The Human City Institute published a report Forty Years of Struggle: A Window on Race and Housing, Disadvantage and Exclusion on 20th October 2016.
The report highlights that legislative changes since the 1960s have been geared towards eliminating the discrimination that Black, Asian and Minority Ethnic “BME” people have suffered. Whilst this has reduced discrimination against BME people in housing to some extent, this does still exist. The report however concludes that the aims have not been fully achieved.
I do not intend on recreating the 50 page report here but have highlighted below some excerpts that stood out to me.
The report found that “[o]ne in ten BME people live in the worst 10 per cent of neighbourhoods in contrast to just 1 in 30 for the white population. BME people are also three times more likely than the white population to be residing in the 1 per cent worst living environments”.
It also states that “BME households are today far less likely to own their homes, either outright or through a mortgage”, the report also found that BME people tend to live in concentrated areas and are dependant on rented accommodation. BME people are frequently found to be living in cities and in inner cities close to roads” and that the “air quality in neighbourhoods with these locations tends to be much worse than in the suburbs or the countryside”. This is also an indicator of “relative neighbourhood prosperity and health inequality.”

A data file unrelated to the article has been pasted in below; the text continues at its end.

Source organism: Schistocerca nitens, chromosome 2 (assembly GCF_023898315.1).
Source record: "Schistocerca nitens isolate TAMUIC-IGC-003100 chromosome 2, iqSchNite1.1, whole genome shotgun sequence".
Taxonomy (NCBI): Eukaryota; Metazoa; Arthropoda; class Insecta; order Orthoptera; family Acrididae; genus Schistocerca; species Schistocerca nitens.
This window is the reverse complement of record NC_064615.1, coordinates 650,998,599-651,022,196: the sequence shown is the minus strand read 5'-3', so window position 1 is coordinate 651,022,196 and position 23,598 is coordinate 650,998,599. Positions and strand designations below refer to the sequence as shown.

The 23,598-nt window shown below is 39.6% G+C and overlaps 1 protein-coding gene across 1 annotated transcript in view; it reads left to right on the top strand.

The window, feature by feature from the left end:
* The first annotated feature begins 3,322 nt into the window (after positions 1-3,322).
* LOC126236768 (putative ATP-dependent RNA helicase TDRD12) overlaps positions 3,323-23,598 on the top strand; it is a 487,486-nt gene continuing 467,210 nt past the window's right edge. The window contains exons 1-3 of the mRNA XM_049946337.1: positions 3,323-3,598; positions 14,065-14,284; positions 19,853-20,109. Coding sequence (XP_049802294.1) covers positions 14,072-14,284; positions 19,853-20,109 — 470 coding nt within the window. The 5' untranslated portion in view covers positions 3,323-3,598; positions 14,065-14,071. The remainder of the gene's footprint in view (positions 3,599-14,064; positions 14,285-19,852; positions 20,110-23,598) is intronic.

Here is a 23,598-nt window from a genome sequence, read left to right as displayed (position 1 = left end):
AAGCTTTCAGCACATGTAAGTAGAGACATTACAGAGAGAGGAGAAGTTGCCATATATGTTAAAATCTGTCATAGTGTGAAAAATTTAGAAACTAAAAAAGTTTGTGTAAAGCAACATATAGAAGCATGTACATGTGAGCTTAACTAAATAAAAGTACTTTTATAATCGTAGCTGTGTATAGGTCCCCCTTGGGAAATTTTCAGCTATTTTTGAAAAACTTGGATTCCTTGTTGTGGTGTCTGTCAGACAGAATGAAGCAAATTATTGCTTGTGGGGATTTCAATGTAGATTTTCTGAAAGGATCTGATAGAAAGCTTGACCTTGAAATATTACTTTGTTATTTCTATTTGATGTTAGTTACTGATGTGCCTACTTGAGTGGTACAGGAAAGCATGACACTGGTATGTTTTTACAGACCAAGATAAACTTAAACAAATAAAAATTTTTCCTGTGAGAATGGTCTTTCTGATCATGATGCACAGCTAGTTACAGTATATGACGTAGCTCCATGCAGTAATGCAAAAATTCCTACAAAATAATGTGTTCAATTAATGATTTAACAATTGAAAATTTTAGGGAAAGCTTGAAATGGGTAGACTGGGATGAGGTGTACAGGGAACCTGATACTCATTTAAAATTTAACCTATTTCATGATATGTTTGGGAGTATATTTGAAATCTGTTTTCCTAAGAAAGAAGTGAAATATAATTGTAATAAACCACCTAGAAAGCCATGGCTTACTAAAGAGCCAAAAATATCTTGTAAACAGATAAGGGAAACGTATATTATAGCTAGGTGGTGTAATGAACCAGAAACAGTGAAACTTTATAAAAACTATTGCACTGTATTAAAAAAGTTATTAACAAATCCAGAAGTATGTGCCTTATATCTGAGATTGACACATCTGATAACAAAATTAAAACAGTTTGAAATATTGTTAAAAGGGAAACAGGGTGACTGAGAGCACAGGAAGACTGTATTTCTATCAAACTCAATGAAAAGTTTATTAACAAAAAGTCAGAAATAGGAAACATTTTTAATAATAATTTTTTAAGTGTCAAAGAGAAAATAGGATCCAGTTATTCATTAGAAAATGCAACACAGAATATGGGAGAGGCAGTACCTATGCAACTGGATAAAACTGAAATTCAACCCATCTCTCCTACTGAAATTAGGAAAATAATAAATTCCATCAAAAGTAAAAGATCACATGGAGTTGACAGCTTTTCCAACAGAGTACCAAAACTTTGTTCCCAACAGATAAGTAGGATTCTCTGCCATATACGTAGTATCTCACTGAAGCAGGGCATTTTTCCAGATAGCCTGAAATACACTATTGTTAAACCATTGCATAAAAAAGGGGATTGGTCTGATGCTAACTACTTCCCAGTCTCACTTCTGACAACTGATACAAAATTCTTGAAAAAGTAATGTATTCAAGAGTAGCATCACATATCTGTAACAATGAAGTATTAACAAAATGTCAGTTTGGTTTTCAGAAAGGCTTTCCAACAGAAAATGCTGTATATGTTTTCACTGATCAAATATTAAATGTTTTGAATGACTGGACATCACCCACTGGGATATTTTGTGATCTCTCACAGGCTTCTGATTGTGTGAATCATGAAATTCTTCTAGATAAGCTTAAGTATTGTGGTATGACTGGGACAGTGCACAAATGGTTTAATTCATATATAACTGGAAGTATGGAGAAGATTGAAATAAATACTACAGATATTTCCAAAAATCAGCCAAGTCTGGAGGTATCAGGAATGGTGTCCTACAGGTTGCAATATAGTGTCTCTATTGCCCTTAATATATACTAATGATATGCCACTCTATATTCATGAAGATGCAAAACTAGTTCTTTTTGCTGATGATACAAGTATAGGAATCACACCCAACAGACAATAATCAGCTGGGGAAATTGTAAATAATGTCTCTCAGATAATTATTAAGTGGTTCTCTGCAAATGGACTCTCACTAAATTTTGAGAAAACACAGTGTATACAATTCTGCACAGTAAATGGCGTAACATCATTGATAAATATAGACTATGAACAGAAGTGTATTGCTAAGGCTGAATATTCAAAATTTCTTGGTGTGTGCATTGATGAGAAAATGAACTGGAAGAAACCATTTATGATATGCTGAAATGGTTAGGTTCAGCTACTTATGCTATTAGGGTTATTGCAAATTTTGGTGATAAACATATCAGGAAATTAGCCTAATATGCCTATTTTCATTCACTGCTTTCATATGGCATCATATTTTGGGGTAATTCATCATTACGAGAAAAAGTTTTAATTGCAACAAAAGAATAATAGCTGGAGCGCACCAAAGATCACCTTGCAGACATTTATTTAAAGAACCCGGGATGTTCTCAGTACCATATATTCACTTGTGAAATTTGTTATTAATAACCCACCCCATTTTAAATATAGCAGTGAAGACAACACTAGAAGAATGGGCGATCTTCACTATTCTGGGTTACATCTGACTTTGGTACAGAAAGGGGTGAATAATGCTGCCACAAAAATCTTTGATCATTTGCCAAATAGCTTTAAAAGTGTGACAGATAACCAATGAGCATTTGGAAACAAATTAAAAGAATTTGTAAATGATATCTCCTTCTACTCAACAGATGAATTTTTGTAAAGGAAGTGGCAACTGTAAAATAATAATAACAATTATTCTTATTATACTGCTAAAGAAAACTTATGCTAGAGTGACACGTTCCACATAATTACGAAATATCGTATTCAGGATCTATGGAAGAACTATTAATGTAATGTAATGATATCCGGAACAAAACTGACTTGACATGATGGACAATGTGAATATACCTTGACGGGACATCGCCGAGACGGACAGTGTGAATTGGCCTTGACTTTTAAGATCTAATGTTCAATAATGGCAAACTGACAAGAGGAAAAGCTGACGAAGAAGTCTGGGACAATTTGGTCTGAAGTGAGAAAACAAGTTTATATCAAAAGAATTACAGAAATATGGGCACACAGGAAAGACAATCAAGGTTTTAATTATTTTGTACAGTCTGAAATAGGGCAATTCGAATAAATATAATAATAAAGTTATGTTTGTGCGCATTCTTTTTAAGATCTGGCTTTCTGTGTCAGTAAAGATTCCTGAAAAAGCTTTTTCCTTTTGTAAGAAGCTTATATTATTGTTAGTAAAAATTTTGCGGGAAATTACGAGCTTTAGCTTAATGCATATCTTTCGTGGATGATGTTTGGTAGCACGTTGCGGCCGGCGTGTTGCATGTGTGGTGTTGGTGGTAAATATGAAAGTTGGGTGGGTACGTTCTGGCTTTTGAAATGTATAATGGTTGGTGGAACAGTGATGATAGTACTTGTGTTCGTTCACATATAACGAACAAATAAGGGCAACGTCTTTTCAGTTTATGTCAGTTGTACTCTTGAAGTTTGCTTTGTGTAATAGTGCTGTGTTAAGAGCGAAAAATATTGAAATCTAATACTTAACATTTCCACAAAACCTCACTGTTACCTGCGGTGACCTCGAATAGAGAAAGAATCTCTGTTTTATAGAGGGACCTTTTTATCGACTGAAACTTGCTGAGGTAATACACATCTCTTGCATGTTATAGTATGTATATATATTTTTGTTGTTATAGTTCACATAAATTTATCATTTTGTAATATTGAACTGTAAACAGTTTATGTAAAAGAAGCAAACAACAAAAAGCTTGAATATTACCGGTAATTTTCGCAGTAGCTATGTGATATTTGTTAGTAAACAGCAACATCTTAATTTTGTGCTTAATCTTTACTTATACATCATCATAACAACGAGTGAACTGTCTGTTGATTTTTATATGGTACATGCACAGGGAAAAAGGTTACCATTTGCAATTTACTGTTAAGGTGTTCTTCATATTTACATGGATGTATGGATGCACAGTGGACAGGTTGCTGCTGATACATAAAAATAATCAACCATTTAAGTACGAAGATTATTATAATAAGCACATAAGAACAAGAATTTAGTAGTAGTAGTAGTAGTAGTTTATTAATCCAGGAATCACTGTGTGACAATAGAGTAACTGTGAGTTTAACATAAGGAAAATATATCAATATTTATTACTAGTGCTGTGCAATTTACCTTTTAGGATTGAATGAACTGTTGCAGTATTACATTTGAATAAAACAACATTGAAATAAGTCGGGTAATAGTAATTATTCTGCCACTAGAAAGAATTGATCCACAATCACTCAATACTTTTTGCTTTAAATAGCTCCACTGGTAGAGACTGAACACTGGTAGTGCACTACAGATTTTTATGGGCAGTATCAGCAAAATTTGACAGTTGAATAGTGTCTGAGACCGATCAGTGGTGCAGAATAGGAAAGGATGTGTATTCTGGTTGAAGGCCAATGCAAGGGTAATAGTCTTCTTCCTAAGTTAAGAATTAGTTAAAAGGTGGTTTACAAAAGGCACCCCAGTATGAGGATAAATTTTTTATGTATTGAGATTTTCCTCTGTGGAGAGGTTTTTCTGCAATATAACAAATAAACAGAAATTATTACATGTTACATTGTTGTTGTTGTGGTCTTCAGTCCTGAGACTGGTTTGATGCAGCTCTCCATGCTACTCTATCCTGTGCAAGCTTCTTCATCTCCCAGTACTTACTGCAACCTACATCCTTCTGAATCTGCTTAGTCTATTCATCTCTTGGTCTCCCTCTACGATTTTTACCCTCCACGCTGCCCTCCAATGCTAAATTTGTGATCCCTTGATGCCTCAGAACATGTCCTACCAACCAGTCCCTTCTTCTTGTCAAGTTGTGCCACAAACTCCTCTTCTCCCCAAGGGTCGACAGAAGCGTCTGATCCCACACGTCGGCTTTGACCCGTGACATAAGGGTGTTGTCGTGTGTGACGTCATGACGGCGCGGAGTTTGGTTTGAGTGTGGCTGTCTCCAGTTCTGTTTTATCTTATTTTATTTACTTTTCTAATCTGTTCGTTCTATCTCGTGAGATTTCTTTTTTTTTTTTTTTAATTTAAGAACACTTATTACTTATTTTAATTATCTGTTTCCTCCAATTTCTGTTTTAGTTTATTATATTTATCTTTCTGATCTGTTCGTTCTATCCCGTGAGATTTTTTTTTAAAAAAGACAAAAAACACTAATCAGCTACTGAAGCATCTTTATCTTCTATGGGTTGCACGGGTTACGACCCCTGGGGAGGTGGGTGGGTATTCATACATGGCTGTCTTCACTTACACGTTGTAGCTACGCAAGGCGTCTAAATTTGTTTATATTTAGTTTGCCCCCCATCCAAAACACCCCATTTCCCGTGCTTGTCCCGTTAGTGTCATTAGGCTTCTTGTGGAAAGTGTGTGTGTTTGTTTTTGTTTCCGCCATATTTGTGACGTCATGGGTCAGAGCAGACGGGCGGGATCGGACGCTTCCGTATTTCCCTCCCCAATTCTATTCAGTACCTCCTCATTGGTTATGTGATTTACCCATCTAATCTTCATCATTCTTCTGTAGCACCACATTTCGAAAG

The finding shows that there would be reduced opportunities available for BME people which has caused an increased reliance on local authorities to assist them with housing. It is questionable whether enough opportunities are given to BME people.
The report does not touch on the social pressures BME people face on a daily basis, which is an important factor. I had a client who was forced to engage in certain activities and act in a certain way so as to avoid an onslaught of harassment and exclusion. In effect the cost of living in a bad area can be a lot greater than statistics can show.
It also found that although there has been a significant long term decline of people dependent on social housing 28.7% of the overall BME population are in social housing. “Homelessness has grown disproportionately among BME communities: over the last twenty years, from about 16 per cent of total homeless acceptances by local authorities to more than 37 per cent.”
It is important to remember that homelessness has reduced over the years so that actual numbers of statutorily defined homeless people has reduced. However, proposed changes in legislation through the Homelessness Reduction Bill would broaden the amount of people who are statutorily homeless. (A detailed analysis of the Homelessness Reduction Bill is available in the blog by Sophie Bell and Vneeta Ratti). Therefore the figures right now may well be misleading.
The finding of the report show BME people are often found to be in overcrowded houses, deprived neighbourhoods and worst living environments. BME’s have shorter lives, higher levels of morbidity, are more disadvantaged in the criminal justice system and “increasingly likely to be the victims of racially-motivated attacks”. What is most concerning is despite four decades of legislative change it is clear that BME people still face significant discrimination. Whilst the Homelessness Reduction Bill may go a long way to deal with homelessness as a whole, it is seriously concerning that legislation has not been proposed to deal with the discrimination that BME people continue to face.